I come to you as a deeply troubled ambassador. I am troubled by the lack of understanding in our country today about our foreign policy priorities and the vital role of our embassies in implementing them. I sometimes think that what our ambassadors and embassies do is one of our country's best kept secrets.
During the Cold War there was also confusion and ignorance, but at least there was bipartisan consensus on the need for American leadership in defending freedom in the world against Soviet aggression and the spread of totalitarian communism.
Much of my work as ambassador to Italy was dominated by this overriding priority. At a time when some Italian leaders were flirting with the compromesso storico--a government alliance between Christian Democrats and an Italian Communist Party still largely oriented toward Moscow--I was able to play a modest role in making sure the Italians understood why the United States opposed the entry of Communist parties into the governments of NATO allies.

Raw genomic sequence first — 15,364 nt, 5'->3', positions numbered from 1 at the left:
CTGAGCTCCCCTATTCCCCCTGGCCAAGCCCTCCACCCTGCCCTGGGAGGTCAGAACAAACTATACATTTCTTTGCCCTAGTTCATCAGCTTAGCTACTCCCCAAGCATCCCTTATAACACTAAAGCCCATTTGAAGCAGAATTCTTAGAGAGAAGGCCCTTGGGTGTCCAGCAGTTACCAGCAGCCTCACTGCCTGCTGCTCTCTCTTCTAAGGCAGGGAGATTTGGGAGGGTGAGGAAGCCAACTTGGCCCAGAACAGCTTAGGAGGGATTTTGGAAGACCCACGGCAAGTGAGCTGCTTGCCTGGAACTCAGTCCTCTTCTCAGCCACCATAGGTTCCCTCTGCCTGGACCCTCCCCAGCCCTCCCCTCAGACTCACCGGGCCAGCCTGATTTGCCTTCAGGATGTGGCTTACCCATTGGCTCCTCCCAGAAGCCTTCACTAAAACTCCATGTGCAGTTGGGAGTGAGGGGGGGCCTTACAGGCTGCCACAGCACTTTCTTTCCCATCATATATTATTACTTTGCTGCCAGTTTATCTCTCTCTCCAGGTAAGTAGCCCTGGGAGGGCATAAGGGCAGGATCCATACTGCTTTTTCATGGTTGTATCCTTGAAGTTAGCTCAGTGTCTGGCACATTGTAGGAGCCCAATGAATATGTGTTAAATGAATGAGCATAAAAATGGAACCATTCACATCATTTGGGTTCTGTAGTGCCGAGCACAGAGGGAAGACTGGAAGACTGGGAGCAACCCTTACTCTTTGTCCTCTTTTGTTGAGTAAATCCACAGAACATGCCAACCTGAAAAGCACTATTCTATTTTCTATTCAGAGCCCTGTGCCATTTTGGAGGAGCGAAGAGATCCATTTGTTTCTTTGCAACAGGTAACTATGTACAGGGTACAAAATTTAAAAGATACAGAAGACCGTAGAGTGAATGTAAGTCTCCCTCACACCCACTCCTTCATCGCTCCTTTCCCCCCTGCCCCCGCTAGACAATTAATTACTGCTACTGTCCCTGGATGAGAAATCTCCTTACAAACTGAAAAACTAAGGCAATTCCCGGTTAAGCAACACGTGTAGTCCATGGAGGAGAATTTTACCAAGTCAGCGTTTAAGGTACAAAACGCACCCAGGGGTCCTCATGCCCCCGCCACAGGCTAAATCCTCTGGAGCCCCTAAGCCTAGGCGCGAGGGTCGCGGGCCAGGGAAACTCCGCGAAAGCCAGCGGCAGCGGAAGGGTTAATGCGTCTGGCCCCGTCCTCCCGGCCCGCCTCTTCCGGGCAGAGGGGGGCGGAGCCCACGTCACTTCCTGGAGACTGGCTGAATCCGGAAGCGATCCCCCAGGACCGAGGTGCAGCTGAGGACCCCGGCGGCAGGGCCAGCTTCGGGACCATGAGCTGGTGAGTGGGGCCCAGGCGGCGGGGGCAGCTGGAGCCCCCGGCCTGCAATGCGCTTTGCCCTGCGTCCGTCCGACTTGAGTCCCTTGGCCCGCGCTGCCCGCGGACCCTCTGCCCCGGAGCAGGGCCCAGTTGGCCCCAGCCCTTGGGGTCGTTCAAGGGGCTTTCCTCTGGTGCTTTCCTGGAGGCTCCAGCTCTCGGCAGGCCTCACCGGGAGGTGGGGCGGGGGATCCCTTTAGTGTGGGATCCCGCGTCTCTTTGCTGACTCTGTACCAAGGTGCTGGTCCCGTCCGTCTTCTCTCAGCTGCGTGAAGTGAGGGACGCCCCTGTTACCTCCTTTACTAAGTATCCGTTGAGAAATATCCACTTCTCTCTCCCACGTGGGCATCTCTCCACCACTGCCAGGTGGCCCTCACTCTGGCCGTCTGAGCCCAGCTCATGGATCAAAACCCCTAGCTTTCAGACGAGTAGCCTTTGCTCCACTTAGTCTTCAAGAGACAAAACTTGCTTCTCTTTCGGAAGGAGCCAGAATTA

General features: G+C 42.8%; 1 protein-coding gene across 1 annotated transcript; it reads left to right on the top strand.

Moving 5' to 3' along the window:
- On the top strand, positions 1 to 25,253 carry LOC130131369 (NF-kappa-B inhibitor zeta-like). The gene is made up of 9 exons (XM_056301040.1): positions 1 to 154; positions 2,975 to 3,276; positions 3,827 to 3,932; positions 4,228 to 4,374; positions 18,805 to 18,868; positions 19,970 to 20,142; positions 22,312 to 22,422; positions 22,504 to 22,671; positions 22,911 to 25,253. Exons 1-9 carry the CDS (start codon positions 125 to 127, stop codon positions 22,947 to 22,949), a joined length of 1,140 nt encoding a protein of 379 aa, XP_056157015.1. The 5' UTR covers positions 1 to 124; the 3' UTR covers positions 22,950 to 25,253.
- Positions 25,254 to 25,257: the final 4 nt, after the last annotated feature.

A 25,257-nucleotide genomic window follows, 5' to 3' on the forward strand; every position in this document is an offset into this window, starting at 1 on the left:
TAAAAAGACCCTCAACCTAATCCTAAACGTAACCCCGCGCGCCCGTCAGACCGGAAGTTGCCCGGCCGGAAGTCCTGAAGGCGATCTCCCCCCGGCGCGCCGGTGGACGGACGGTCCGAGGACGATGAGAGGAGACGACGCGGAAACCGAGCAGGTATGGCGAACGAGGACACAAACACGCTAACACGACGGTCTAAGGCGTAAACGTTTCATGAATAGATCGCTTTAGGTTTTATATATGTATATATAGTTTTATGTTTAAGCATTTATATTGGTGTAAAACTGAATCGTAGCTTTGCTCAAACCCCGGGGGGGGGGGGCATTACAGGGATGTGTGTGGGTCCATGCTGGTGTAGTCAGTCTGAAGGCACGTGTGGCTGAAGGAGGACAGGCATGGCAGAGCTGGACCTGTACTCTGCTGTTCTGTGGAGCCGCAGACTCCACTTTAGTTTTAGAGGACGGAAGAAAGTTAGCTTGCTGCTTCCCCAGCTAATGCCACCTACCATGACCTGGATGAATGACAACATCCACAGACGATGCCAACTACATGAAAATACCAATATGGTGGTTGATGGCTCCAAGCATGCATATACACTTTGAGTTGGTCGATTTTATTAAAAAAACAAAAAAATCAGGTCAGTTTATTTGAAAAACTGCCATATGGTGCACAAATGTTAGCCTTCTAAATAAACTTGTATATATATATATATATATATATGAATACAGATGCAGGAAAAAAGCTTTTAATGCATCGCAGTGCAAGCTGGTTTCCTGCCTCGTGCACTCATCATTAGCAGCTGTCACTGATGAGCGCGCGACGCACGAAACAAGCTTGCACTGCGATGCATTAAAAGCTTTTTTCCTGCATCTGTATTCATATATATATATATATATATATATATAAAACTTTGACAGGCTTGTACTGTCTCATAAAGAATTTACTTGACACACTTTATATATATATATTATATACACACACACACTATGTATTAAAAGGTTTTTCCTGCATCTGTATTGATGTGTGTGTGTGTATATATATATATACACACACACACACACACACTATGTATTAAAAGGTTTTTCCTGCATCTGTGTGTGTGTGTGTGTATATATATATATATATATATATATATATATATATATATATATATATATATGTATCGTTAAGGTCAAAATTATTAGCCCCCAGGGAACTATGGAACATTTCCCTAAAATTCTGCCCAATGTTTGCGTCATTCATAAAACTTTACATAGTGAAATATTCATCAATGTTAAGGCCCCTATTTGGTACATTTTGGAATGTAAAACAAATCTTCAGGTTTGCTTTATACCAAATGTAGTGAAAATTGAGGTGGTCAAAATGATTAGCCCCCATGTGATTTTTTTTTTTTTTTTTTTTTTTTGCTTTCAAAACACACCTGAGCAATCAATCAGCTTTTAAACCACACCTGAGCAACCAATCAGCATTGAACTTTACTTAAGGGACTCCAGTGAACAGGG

When the Soviet Union began threatening Europe by deploying its SS-20 missiles, it was vitally important for NATO to respond by deploying the Pershing 2 and cruise missiles. It soon became clear that the deployment could not occur without a favorable decision by Italy. Our embassy in Rome was able to persuade an Italian Socialist Party with a history of hostility to NATO to do an about-face and vote for the cruise missile deployment in the Italian Parliament along with the Christian Democrats and the small non-communist lay parties.
Some years later Mikhail Gorbachev said it was the NATO decision to deploy the Pershing and cruise missiles--not the Strategic Defense Initiative as some have claimed--that helped bring him to the realization that his country had to move from a policy based on military threats to one of accommodation with the West.
So at the height of the Cold War, it did not take a genius to understand the need for strong U.S. leadership in the world and for effective ambassadors and embassies in support of that leadership.
On the second priority: confronting the new transnational threat:
Having worked successfully with our host governments for the unconditional and indefinite extension of the Non-Proliferation Treaty--a major diplomatic achievement--we are focusing now on building support for a Comprehensive Test Ban Agreement, on keeping weapons of mass destruction out of the hands of countries like Iran, Iraq and Libya, and on securing needed European financial contributions for the Korean Energy Development Organization, an essential vehicle for terminating North Korea's nuclear weapons program.